Have you ever seen some ancient ruins and thought they were just too, well, ruined to really appreciate? Fear not if you’re planning on visiting Tulum, one of Mexico’s most famous archaeological sites, because a soon-to-be-released app aims to help recreate what the ruins looked like in their heyday…
The remains of an ancient palace complex dating back 2,300 years have been unearthed Mexico’s Valley of Oaxaca. It is the oldest royal building excavated to date in the area, providing some of the earliest evidence of early states’ emergence in Mesoamerica…
El Palenque Royal Palace
Twice each year, as the sun marches across the sky, its center crosses Earth’s equator. This celestial alignment results in the equinox—a day with light and dark of (nearly) equal length, with the sun rising precisely in the east and setting precisely in the west. This year…
Spring Equinox at Chichen Itza
The members and editors of online travel consultants VirtualTourist (www.virtualtourist.com) have compiled a list of the “Top Ten Under Rated (and less crowded) Mayan Ruins” to help you explore the Mayan culture at its best on your next trip to the Yucatan…
Tajin is a fascinating pre-Columbian archaeological site located in the southern state of Veracruz, Mexico. It is recognized as a UNESCO world heritage site and its name means “City of Thunder”. The site is littered with ancient structures but the most remarkable monument at El Tajin is the Piramide de los Nichos (Pyramid of Niches). It stands 60 feet high and has seven levels to it. It is believed to have been built sometime between the 4th and 9th century. The purpose on why this pyramid was built remains a mystery. I have personally been to Tajin several times during my childhood back in the 90’s. I loved going there because to me it was an adventure. My whole family and I would make the four hour drive (from Tamaulipas, Mexico) during the spring break season.
Pyramid Structures – Tajin
The best attractions to see for me were always the pyramids and “los voladores de Papantla” (aka Dance of the Flyers). These were highly skilled acrobatic performers who did amazing stunts in the sky. They would climb a pole 150 feet high and then slowly descend by circling down the pole with no safety harnesses attached to them! It was a spectacular sight to see.
Climbing some of the nearby pyramids was another adventurous and fun thing to do. Have you ever climbed a pyramid? The experience is surreal and it provided us with a breathtaking view of the entire ancient complex. Sadly, climbing the pyramids today are now strictly prohibited. During lunch time my family and I would then head on over to one of the nearby local restaurants to indulge in some delicious Mexican food. Once our appetites were satiated, I would then purchase little souvenirs for memories such as little handmade drums and flutes.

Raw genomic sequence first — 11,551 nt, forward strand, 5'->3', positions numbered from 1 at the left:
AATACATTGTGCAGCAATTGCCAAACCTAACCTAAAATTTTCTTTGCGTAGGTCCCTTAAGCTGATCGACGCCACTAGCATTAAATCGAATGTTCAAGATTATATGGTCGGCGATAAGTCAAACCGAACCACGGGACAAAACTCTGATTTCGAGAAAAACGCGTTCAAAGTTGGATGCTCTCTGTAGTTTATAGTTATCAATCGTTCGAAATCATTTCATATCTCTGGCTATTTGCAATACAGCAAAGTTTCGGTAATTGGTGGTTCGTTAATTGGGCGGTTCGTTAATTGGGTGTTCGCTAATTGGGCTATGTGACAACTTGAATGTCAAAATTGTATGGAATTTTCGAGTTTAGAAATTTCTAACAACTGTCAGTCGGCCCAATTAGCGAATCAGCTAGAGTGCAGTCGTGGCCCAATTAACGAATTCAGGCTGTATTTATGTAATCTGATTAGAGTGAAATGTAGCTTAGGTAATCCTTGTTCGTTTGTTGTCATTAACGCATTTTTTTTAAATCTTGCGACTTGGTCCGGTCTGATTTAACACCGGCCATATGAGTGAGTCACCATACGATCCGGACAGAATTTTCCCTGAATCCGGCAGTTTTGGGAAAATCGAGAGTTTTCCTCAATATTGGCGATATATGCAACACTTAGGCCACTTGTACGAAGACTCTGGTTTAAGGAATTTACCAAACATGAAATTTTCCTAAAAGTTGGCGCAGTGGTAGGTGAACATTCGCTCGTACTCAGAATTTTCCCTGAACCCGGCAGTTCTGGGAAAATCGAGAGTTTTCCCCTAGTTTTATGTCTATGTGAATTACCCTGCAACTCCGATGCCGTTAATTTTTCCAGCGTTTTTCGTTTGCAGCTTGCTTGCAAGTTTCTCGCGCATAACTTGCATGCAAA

After a whole day of family fun exploring Tajin we would then make the long journey back home in the evening time. Although we were tired we were always very happy about the adventure we experienced together as a family. The memories of Tajin is something I hold very close to my heart and it was an experience that I will forever cherish. Today, Tajin is a very popular place to visit. It receives thousands of tourists each year and especially during the Cumbre Tajin Festival – a celebration of Pre- Hispanic identity and heritage that showcases both national and international musicians and entertainers.
I highly recommend that everyone visits this incredible ancient site and discover the history of my ancient Mexican culture because you won’t regret it!
~ Paola Parissi is a member of the ancient destinations team.
The monolith from Coatlinchan (aka Statue of Tlatoc) is a giant statue depicting the Aztec god of Rain. It weighs an estimated 200 tons and stands at a height of approximately 23 ft. As to how the ancients were planning to move this monolithic stone in the past remains a mystery to this day.
If any of you have been to Mexico City’s National Museum of Anthropology, you may have noticed this statue standing at the entrance. Have you ever wondered how did it get to its present location? It was originally discovered in a quarry near Coatlinchan before it was moved to Mexico City in 1964. Below are some rare pictures that show the statue in its original location before it made its great journey to the Museo Nacional de Antropología.